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'Ted Kennedy, Summer of 1966'

This article is more than 10 years old.

By H. Jack Geiger, MD
Professor Emeritus of Community Medicine,
City University of New York Medical School

I first met Ted Kennedy in the summer of 1966, at one of the earliest moments in his interest in health care, when he came to Columbia Point to visit our recently opened community health center--the first in the nation to open its doors, along with its sister health center in Mound Bayou in the Mississippi Delta. He spent that entire afternoon at the health center, talking with me, with our physicians, community organizers, nurses and social workers, and most frequently of all with our patients. He grasped the basic concepts--and their potential for poor and vulnerable populations everywhere in the nation--instantly.

He asked me to meet him that evening at a downtown Boston hotel to talk further about those ideas. In two hours of conversation, we sketched out the basic content of the legislation he would go back to the Senate to write, moving community health centers from a handful of research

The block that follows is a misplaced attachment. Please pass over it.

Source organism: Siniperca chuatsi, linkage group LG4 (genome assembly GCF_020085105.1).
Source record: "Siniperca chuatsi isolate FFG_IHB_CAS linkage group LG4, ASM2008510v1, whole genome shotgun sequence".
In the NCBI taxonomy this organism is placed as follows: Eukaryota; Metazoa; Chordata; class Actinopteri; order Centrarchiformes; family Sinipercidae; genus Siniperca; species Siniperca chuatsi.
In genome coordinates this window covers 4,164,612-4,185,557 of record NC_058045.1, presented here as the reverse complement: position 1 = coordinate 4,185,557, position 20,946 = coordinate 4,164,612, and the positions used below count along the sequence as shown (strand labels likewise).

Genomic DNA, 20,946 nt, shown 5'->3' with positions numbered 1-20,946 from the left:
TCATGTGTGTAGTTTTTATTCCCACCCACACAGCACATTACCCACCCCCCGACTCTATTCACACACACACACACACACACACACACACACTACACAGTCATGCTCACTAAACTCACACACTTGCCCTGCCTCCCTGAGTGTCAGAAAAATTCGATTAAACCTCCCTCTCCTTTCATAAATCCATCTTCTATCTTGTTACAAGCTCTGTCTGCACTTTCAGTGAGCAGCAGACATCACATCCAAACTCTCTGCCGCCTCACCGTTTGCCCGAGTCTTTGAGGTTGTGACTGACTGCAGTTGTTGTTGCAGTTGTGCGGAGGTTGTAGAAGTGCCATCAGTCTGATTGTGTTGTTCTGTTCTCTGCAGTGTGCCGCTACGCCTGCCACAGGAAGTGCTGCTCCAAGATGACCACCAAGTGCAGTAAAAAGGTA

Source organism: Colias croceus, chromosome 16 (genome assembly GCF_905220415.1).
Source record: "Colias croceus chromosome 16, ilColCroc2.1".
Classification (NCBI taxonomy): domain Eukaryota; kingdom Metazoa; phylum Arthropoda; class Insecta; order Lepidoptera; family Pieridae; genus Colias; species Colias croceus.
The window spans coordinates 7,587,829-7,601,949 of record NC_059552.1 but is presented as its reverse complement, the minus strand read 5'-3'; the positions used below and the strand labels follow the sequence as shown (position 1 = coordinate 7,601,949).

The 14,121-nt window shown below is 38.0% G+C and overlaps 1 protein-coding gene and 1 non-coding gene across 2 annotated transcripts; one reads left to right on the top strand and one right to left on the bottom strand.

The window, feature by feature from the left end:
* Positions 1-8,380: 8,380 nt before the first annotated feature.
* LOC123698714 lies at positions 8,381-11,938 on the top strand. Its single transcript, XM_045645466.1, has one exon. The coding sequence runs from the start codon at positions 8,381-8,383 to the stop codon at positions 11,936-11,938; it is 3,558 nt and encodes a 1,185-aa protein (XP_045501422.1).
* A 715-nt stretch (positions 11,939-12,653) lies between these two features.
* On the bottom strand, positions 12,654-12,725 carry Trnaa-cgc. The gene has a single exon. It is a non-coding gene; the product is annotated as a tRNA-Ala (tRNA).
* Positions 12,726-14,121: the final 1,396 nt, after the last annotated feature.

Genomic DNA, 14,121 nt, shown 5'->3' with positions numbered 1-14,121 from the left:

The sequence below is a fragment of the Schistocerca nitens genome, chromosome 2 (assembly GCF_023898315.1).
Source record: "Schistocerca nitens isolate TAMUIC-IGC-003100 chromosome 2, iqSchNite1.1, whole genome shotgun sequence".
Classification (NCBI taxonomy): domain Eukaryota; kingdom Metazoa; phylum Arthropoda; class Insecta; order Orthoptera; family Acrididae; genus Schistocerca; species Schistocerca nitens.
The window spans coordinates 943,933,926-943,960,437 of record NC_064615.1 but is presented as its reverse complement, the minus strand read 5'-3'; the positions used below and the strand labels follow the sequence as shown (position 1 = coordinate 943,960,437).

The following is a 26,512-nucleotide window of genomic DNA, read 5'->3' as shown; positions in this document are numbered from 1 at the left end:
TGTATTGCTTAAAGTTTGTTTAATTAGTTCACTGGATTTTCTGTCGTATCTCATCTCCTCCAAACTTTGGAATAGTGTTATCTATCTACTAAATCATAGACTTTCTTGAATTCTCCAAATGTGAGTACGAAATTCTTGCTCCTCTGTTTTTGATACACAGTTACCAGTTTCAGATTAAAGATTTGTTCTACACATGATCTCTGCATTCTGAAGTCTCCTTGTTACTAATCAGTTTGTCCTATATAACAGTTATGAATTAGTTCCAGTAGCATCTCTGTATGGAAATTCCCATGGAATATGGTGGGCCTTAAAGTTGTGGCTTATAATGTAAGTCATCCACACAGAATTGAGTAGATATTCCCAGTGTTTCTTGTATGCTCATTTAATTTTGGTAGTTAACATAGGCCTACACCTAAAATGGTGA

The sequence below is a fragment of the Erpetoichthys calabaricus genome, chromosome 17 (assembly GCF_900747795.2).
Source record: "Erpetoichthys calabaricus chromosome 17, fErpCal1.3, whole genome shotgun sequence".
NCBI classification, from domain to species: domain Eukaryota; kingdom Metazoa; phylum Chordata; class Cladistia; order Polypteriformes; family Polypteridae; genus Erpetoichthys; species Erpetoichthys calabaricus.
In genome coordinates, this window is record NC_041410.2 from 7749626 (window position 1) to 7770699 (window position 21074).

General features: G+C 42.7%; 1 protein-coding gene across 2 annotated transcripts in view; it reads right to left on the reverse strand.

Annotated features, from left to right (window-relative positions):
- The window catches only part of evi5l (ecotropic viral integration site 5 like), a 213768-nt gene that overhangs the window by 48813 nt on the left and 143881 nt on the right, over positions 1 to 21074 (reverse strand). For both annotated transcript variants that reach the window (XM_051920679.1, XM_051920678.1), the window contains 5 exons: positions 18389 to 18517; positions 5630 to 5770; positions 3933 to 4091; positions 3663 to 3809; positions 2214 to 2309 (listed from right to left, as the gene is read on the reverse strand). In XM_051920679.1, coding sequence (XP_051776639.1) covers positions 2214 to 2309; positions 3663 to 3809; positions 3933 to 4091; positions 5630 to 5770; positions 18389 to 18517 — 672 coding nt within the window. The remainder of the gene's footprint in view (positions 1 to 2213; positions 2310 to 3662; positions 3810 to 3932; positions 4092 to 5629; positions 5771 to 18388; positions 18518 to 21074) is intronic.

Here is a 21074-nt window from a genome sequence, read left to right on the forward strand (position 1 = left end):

and demonstration projects to a full-fledged program of "The War on Poverty" with an initial appropriation of 50 million dollars to launch more CHCs across the country. He was excited and joyful at the prospect of spearheading this new idea.

What I remember best about that evening occurred just as we were wrapping it up. He learned that my wife had been waiting for me this whole time, upstairs in the lobby. Instantly, he went tearing up two flights of stairs, faster than I could keep up, to find her, thank her for her patience, and tell her next time to join the conversation.

As the community health center program grew and grew, with Ted Kennedy as the leader of a bipartisan Congressional cohort supporting them, I was to meet him again and again, and on other issues as well--the anti-nuclear work of
Physicians for Social Responsibility, and later the work of Physicians for Human Rights, and our joint interests in civil rights. Every time, it was clear that he loved his work, was passionate about his causes, and still, always, loved to laugh. He seemed to me, far more than the Al Smith of the 1920s, to be the happy warrior.

(During the events described, Dr. Geiger was Professor of Community Medicine at Tufts Medical
School and Project Director of those first two health centers.)

This program aired on August 28, 2009. The audio for this program is not available.

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